A 'normal' day
Sir, - At the risk of being flippant, today's front page of The Jerusalem Post (November 3) gave me the feeling that at last I am living in a "normal" country. It was devoted entirely to horrendous murders, which have overwhelmed the country. Even the items inside the paper were not connected to the "conflict."
Oxfam works within the law
Sir, - The Jerusalem Post published on Monday an article ("Oxfam International accused...") in which it relayed accusations by an Israeli group which claimed that Oxfam was "involved in illegal Palestinian construction and agriculture activity in the West Bank," and that Palestinians had illegally siphoned water "with the assistance of Oxfam."
Such information is not only inaccurate but misrepresents our mandate. Oxfam International has been working in Israel and the Occupied Palestinian Territory since the 1980s. Our work includes supporting poor farmers in the West Bank who struggle to make a living under difficult circumstances with limited access to the resources they need. In 2008, Oxfam helped West Bank farmers improve their farmlands and carry out more productive farming. Oxfam has no involvement in diverting water.
Oxfam is an impartial humanitarian and development organization which strives all over the world to help people suffering as a result of natural disasters, climate change, conflict, injustice and poverty. In the programs it supports worldwide, Oxfam is committed to working within the law. We are registered in Israel as an international aid organization, and work in partnership with both Israeli and Palestinian civil societies. We work to help those who are most in need, whatever their race, creed, religion, ethnicity or nationality.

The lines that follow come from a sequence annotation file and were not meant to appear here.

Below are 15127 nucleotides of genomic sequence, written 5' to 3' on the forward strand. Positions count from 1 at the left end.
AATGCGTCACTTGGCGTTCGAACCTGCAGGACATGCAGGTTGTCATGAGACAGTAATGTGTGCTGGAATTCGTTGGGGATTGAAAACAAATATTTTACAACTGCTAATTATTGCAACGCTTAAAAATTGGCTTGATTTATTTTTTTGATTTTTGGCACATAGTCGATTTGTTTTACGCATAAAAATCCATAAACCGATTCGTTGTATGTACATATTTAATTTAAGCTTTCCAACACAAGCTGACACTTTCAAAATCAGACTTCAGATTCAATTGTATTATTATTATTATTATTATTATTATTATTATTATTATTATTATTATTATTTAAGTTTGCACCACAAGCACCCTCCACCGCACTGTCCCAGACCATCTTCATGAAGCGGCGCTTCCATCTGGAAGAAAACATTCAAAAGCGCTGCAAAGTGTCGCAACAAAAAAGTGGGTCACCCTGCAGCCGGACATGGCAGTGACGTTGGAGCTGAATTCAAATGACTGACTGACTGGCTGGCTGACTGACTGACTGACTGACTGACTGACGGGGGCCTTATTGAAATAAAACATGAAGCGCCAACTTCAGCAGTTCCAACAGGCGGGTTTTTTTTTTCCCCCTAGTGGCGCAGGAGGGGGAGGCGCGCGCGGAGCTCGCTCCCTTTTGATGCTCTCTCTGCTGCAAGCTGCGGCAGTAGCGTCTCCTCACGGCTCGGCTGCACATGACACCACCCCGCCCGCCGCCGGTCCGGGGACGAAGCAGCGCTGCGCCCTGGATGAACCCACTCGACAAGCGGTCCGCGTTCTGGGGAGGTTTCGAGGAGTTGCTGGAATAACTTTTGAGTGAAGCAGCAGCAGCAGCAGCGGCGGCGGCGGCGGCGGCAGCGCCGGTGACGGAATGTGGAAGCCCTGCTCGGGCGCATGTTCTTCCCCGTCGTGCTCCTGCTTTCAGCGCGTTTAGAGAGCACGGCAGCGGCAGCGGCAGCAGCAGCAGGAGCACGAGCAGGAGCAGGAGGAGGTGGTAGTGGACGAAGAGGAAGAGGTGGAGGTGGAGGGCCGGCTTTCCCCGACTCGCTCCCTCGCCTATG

A shameful attack on 'religious settlers'?
Sir, - Shame on the Post for the November 3 editorial "On Jewish terrorists."
Although the editorial appears to be commending, in general, the "settler community" for widely condemning the alleged crimes of Ya'acov Teitel, also imbibed is a subtle attack upon religious settlers, a minority of whom, the editorial claims, have "broken away from mainstream Zionism; their allegiance is no longer to the state." This, to me, sounds like incitement against people who even remotely look like "religious settlers."
In addition, with all due respect to the State of Israel, the state actually turned against the very people who have consistently been its most loyal citizens, who regularly pray both for the IDF soldiers and Israeli security forces and for Israel's heads of state, and who generally are some of the most motivated and excellent soldiers. I refer to the expulsion of Gush Katif and the Northern Samaria Jewish communities (and plans to destroy more such communities in Judea and Samaria). How could loyal soldiers, who actually lived in these places, be put in the position of being part of an army that would cynically be used to expel them and their families, and destroy their homes, and basically, their lives?
It is a wonder, in spite of this horrible "mistake," that religious Zionists who are either supporters of the settlement communities, or who are settlers themselves, still volunteer for the most dangerous combat units in the IDF, because, in spite of it all, they love and would die for the State of Israel.